How to Help Your Kids Cope With Failure

Image via Katie Hurley

Kids face a lot of disappointment, even during the toddler years! In fact, many parents are surprised to find that their mellow little babies suddenly turn into not-so-mellow perfectionists that are full of big feelings, who seem to fall apart for no good reason. Many kids have difficulty coping with failure (a fallen block tower is a failure in the eyes of a 3-year-old, you know), and many little ones tend toward some version of perfectionism between the ages of 3 and 7.

It can be a quick phase, or it can continue well into elementary school, but the key is to teach your kids how to cope with failure.

I will never forget the constant erasing that began during my daughter's kindergarten year. The self-imposed pressure to get everything just right resulted in some big tears and moments of frustration. It seemed like no amount of empathy and understanding would put an end to the meltdowns that occurred in the face of perceived failure, but a few strategies, combined with a lot of patience, helped her see that failure — big and small — is just something that happens. We can choose to let it get us down, or we can choose to find another way.

Easier said than done, I know. If only a quick story or two would curb perfectionism and teach kids to cope. The truth is that it does take time. The good news is that, the earlier you begin working on those coping skills, the sooner they learn to get through the hard stuff.

mother talking with her unhappy son at home
Image via iStock


Kids need to feel understood when the chips are down. While it might feel more natural to say “Don't worry, I know you can fix it!” what your child is actually looking for is “Wow, that looks super frustrating, and I can understand why you're so upset.”

You know that feeling you get when you share something frustrating with someone and that person immediately rattles off ten suggestions to “fix” everything? Kids experience that same feeling. We all want to feel understood sometimes, and a good cry can really help kids vent their emotions and reset their souls.

Try using calming phrases and communicating that you get it. If you have a story from your childhood that relates, share it. Save the problem solving for later.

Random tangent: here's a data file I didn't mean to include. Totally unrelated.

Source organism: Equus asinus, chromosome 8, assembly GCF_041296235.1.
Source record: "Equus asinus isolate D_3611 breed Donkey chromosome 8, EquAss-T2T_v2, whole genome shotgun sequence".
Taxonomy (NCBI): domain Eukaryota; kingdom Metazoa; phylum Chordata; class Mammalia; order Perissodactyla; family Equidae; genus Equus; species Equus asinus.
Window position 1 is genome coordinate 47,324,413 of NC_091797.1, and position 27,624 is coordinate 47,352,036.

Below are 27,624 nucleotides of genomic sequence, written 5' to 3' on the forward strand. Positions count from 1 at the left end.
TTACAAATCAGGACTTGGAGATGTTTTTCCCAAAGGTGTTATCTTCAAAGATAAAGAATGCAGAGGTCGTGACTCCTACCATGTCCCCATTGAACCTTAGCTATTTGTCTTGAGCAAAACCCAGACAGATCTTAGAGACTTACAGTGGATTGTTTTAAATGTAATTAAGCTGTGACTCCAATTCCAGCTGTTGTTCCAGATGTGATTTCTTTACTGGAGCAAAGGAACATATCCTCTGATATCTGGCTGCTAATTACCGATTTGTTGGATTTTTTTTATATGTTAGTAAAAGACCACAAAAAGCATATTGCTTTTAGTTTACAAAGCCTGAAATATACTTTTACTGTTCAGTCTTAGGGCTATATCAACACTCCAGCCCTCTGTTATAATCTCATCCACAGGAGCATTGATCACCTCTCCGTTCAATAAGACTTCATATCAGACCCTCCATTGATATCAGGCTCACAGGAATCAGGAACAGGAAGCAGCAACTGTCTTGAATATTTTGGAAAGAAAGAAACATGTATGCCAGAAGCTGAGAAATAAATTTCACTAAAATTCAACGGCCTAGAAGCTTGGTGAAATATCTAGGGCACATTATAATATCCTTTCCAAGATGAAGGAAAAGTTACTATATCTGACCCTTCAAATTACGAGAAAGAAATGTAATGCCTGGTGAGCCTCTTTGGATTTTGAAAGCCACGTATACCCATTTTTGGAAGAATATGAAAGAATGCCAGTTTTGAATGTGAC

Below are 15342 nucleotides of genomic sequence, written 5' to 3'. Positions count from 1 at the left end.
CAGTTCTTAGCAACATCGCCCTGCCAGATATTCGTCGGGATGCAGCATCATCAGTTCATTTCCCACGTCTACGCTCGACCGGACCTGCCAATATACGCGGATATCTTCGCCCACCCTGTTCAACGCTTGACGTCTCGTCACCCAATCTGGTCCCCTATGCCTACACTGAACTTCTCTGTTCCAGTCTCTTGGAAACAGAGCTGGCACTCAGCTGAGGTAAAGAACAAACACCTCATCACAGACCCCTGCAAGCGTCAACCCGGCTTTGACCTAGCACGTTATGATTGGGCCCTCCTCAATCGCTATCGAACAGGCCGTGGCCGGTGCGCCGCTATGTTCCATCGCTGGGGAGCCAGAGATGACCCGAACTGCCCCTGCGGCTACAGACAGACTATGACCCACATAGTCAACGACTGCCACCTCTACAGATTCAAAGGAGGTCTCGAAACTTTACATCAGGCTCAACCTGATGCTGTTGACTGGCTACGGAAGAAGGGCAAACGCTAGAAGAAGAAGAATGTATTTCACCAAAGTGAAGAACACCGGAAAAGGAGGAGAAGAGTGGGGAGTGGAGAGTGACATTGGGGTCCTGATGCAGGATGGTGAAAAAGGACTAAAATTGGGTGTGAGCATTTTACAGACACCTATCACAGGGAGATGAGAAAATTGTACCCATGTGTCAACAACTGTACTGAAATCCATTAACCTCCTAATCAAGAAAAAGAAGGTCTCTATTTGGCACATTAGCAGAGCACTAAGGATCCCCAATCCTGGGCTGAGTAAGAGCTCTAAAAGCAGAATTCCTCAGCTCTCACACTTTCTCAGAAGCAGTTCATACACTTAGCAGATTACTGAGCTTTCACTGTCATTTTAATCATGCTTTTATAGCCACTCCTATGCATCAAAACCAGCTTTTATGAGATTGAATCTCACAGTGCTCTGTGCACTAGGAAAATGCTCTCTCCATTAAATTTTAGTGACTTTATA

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Image via iStock


It's tempting to run in for the save when kids cry out in frustration (guilty as charged), but sometimes, the best thing you can do is encourage your child to look at the problem from a different angle.


When my son gets frustrated with a difficult word search, for example, I usually say something like “I noticed that you usually go down the list in order. What's another way to look for words in that puzzle?” By asking my child to give me advice, I empower him/her to work through it from a different perspective.

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Asking a detailed question causes your child to stop and consider alternatives before moving on while encouraging your child to solve the problem independently.

mom helping kid
Image via iStock

Try copycat drawings

Part of learning to cope with failure is recognizing that we're all different. Sometimes, kids feel an intense need to do things exactly right, but the truth is that there is typically more than one way to solve a problem. Copycat drawings are a fun way to show kids that perfect doesn't actually exist and that different is really great.

Start by drawing a simple squiggle and ask your child to copy it. Continue adding more and more shapes, colors, and objects, and make it more difficult as you go. Point out the differences in the copies. Did your child do something to improve the drawing? Talk about it. Trade places and have your child start the drawings. Take the opportunity to talk about what it feels like to try to make an exact copy.

{ MORE: If Mom Is OK, Child Is OK }

Image via Flickr/ John-Morgan

Don't let them win

Board games are a great way to help kids learn to cope with failure in small doses. It can be really frustrating when you just can't seem to get to the Candy Castle! While it's tempting to throw the game to keep the peace, this can backfire. Losing is part of playing games, and talking about how that feels helps kids learn to cope.

I always know when kids magically win every game at home when they play in my office because they start making up new rules the minute they start to lose. Losing a game isn't a sign of failure, but it sure does help kids learn to work through feelings of failure. Play fair and teach your kids to do the same. It will help them cope with bigger feelings down the line.

{ MORE: How to Help Kids Express Sadness }

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How to Help Your Kids Cope With Failure

Katie Hurley, LCSW is a Child and Adolescent Psychotherapist and writer in Los Angeles, CA. She is the author of "No More Mean Girls: The Secret to Raising Strong, Confident, and Compassionate Girls" and "The Happy Kid Handbook: How to Raise Joyful Children in a Stressful World". She earned her BA in Psychology and Women's Studies from Boston College and her MSW from the University of Pennsylvania. She divides her time between her family, her private practice and her writing. Passionate about he ... More

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